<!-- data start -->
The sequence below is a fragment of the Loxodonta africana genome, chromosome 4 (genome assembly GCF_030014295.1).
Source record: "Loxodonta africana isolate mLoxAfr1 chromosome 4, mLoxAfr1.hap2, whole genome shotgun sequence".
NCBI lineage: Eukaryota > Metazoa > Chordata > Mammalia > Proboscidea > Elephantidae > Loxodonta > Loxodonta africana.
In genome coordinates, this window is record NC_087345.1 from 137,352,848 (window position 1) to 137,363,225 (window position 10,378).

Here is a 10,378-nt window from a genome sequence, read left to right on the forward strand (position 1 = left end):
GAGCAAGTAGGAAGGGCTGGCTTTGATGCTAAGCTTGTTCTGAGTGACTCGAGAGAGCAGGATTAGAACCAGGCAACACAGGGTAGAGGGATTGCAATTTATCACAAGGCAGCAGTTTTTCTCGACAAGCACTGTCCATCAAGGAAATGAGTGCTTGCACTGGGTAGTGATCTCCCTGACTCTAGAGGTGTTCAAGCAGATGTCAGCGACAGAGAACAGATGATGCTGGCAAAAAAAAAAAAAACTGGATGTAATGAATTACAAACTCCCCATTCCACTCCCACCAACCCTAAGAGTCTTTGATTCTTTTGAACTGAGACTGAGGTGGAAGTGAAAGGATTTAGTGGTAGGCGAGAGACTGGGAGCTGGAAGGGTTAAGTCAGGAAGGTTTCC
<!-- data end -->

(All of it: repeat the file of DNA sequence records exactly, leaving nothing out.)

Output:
The sequence below is a fragment of the Loxodonta africana genome, chromosome 4 (genome assembly GCF_030014295.1).
Source record: "Loxodonta africana isolate mLoxAfr1 chromosome 4, mLoxAfr1.hap2, whole genome shotgun sequence".
NCBI lineage: Eukaryota > Metazoa > Chordata > Mammalia > Proboscidea > Elephantidae > Loxodonta > Loxodonta africana.
In genome coordinates, this window is record NC_087345.1 from 137,352,848 (window position 1) to 137,363,225 (window position 10,378).

Here is a 10,378-nt window from a genome sequence, read left to right on the forward strand (position 1 = left end):
GAGCAAGTAGGAAGGGCTGGCTTTGATGCTAAGCTTGTTCTGAGTGACTCGAGAGAGCAGGATTAGAACCAGGCAACACAGGGTAGAGGGATTGCAATTTATCACAAGGCAGCAGTTTTTCTCGACAAGCACTGTCCATCAAGGAAATGAGTGCTTGCACTGGGTAGTGATCTCCCTGACTCTAGAGGTGTTCAAGCAGATGTCAGCGACAGAGAACAGATGATGCTGGCAAAAAAAAAAAAAACTGGATGTAATGAATTACAAACTCCCCATTCCACTCCCACCAACCCTAAGAGTCTTTGATTCTTTTGAACTGAGACTGAGGTGGAAGTGAAAGGATTTAGTGGTAGGCGAGAGACTGGGAGCTGGAAGGGTTAAGTCAGGAAGGTTTCC